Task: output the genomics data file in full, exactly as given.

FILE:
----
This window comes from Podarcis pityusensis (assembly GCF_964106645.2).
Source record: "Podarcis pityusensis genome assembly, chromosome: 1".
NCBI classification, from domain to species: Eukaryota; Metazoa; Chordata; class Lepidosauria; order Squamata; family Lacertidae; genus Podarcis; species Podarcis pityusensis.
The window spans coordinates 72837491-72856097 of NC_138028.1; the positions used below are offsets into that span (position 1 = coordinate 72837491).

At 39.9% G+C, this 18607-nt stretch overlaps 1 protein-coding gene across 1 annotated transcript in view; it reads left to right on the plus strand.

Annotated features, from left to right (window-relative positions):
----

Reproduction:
This window comes from Podarcis pityusensis (assembly GCF_964106645.2).
Source record: "Podarcis pityusensis genome assembly, chromosome: 1".
NCBI classification, from domain to species: Eukaryota; Metazoa; Chordata; class Lepidosauria; order Squamata; family Lacertidae; genus Podarcis; species Podarcis pityusensis.
The window spans coordinates 72837491-72856097 of NC_138028.1; the positions used below are offsets into that span (position 1 = coordinate 72837491).

At 39.9% G+C, this 18607-nt stretch overlaps 1 protein-coding gene across 1 annotated transcript in view; it reads left to right on the plus strand.

Annotated features, from left to right (window-relative positions):